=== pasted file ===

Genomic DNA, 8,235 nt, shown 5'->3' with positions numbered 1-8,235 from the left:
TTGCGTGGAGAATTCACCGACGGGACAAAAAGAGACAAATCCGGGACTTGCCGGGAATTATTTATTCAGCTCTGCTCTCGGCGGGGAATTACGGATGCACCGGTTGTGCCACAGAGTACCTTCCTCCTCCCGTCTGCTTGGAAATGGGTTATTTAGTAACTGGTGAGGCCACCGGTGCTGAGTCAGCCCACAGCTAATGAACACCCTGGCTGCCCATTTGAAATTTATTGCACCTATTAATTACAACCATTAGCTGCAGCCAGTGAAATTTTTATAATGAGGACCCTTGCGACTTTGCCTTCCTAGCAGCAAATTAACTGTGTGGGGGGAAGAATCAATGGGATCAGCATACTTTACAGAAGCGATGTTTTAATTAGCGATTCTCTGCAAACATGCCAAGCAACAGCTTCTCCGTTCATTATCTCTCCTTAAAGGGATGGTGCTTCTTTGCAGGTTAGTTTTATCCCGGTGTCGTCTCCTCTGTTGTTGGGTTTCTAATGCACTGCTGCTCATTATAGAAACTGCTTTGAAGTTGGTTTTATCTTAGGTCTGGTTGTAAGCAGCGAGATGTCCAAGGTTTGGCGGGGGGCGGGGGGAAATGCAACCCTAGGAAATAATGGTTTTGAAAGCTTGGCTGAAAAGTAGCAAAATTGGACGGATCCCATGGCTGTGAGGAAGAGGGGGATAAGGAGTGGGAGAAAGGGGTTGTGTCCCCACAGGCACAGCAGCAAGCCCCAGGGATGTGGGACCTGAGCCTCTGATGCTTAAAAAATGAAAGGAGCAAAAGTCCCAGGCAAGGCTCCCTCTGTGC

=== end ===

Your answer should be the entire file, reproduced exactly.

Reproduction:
Genomic DNA, 8,235 nt, shown 5'->3' with positions numbered 1-8,235 from the left:
TTGCGTGGAGAATTCACCGACGGGACAAAAAGAGACAAATCCGGGACTTGCCGGGAATTATTTATTCAGCTCTGCTCTCGGCGGGGAATTACGGATGCACCGGTTGTGCCACAGAGTACCTTCCTCCTCCCGTCTGCTTGGAAATGGGTTATTTAGTAACTGGTGAGGCCACCGGTGCTGAGTCAGCCCACAGCTAATGAACACCCTGGCTGCCCATTTGAAATTTATTGCACCTATTAATTACAACCATTAGCTGCAGCCAGTGAAATTTTTATAATGAGGACCCTTGCGACTTTGCCTTCCTAGCAGCAAATTAACTGTGTGGGGGGAAGAATCAATGGGATCAGCATACTTTACAGAAGCGATGTTTTAATTAGCGATTCTCTGCAAACATGCCAAGCAACAGCTTCTCCGTTCATTATCTCTCCTTAAAGGGATGGTGCTTCTTTGCAGGTTAGTTTTATCCCGGTGTCGTCTCCTCTGTTGTTGGGTTTCTAATGCACTGCTGCTCATTATAGAAACTGCTTTGAAGTTGGTTTTATCTTAGGTCTGGTTGTAAGCAGCGAGATGTCCAAGGTTTGGCGGGGGGCGGGGGGAAATGCAACCCTAGGAAATAATGGTTTTGAAAGCTTGGCTGAAAAGTAGCAAAATTGGACGGATCCCATGGCTGTGAGGAAGAGGGGGATAAGGAGTGGGAGAAAGGGGTTGTGTCCCCACAGGCACAGCAGCAAGCCCCAGGGATGTGGGACCTGAGCCTCTGATGCTTAAAAAATGAAAGGAGCAAAAGTCCCAGGCAAGGCTCCCTCTGTGC